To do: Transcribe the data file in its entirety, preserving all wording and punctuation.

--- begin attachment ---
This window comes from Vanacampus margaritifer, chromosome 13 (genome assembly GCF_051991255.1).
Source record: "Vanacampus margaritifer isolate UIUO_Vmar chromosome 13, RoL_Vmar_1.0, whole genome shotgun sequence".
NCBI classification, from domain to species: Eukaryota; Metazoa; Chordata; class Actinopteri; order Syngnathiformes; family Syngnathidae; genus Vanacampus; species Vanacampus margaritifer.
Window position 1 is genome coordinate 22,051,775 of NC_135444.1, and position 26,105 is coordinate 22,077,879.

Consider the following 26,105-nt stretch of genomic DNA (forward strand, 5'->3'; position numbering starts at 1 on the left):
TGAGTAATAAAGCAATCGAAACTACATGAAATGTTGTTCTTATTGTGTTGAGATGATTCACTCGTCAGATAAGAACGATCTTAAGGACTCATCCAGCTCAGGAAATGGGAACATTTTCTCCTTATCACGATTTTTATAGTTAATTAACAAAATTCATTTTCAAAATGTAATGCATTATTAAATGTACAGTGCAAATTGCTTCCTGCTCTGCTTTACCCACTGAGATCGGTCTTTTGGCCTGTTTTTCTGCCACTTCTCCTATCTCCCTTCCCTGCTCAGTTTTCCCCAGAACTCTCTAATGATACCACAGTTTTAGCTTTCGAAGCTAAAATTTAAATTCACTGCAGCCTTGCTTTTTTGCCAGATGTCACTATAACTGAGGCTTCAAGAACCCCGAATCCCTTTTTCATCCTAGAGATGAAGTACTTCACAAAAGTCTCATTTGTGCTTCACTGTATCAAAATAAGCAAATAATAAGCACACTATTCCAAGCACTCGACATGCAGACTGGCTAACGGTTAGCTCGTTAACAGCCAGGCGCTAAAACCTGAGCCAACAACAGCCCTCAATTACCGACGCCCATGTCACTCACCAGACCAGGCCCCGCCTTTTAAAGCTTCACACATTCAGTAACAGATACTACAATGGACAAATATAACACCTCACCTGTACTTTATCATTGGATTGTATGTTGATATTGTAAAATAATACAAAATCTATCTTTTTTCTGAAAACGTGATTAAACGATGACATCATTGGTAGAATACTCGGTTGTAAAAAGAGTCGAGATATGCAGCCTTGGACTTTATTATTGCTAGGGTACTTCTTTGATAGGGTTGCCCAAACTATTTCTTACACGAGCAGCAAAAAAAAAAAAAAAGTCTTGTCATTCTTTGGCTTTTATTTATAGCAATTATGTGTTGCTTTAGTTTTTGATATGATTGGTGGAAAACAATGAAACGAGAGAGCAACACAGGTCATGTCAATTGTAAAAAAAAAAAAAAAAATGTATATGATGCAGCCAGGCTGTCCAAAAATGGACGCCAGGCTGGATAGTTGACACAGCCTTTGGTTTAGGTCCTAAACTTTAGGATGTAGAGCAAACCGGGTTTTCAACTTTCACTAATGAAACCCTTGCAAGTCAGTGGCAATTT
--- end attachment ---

This window comes from Vanacampus margaritifer, chromosome 13 (genome assembly GCF_051991255.1).
Source record: "Vanacampus margaritifer isolate UIUO_Vmar chromosome 13, RoL_Vmar_1.0, whole genome shotgun sequence".
NCBI classification, from domain to species: Eukaryota; Metazoa; Chordata; class Actinopteri; order Syngnathiformes; family Syngnathidae; genus Vanacampus; species Vanacampus margaritifer.
Window position 1 is genome coordinate 22,051,775 of NC_135444.1, and position 26,105 is coordinate 22,077,879.

Consider the following 26,105-nt stretch of genomic DNA (forward strand, 5'->3'; position numbering starts at 1 on the left):
TGAGTAATAAAGCAATCGAAACTACATGAAATGTTGTTCTTATTGTGTTGAGATGATTCACTCGTCAGATAAGAACGATCTTAAGGACTCATCCAGCTCAGGAAATGGGAACATTTTCTCCTTATCACGATTTTTATAGTTAATTAACAAAATTCATTTTCAAAATGTAATGCATTATTAAATGTACAGTGCAAATTGCTTCCTGCTCTGCTTTACCCACTGAGATCGGTCTTTTGGCCTGTTTTTCTGCCACTTCTCCTATCTCCCTTCCCTGCTCAGTTTTCCCCAGAACTCTCTAATGATACCACAGTTTTAGCTTTCGAAGCTAAAATTTAAATTCACTGCAGCCTTGCTTTTTTGCCAGATGTCACTATAACTGAGGCTTCAAGAACCCCGAATCCCTTTTTCATCCTAGAGATGAAGTACTTCACAAAAGTCTCATTTGTGCTTCACTGTATCAAAATAAGCAAATAATAAGCACACTATTCCAAGCACTCGACATGCAGACTGGCTAACGGTTAGCTCGTTAACAGCCAGGCGCTAAAACCTGAGCCAACAACAGCCCTCAATTACCGACGCCCATGTCACTCACCAGACCAGGCCCCGCCTTTTAAAGCTTCACACATTCAGTAACAGATACTACAATGGACAAATATAACACCTCACCTGTACTTTATCATTGGATTGTATGTTGATATTGTAAAATAATACAAAATCTATCTTTTTTCTGAAAACGTGATTAAACGATGACATCATTGGTAGAATACTCGGTTGTAAAAAGAGTCGAGATATGCAGCCTTGGACTTTATTATTGCTAGGGTACTTCTTTGATAGGGTTGCCCAAACTATTTCTTACACGAGCAGCAAAAAAAAAAAAAAAGTCTTGTCATTCTTTGGCTTTTATTTATAGCAATTATGTGTTGCTTTAGTTTTTGATATGATTGGTGGAAAACAATGAAACGAGAGAGCAACACAGGTCATGTCAATTGTAAAAAAAAAAAAAAAAATGTATATGATGCAGCCAGGCTGTCCAAAAATGGACGCCAGGCTGGATAGTTGACACAGCCTTTGGTTTAGGTCCTAAACTTTAGGATGTAGAGCAAACCGGGTTTTCAACTTTCACTAATGAAACCCTTGCAAGTCAGTGGCAATTT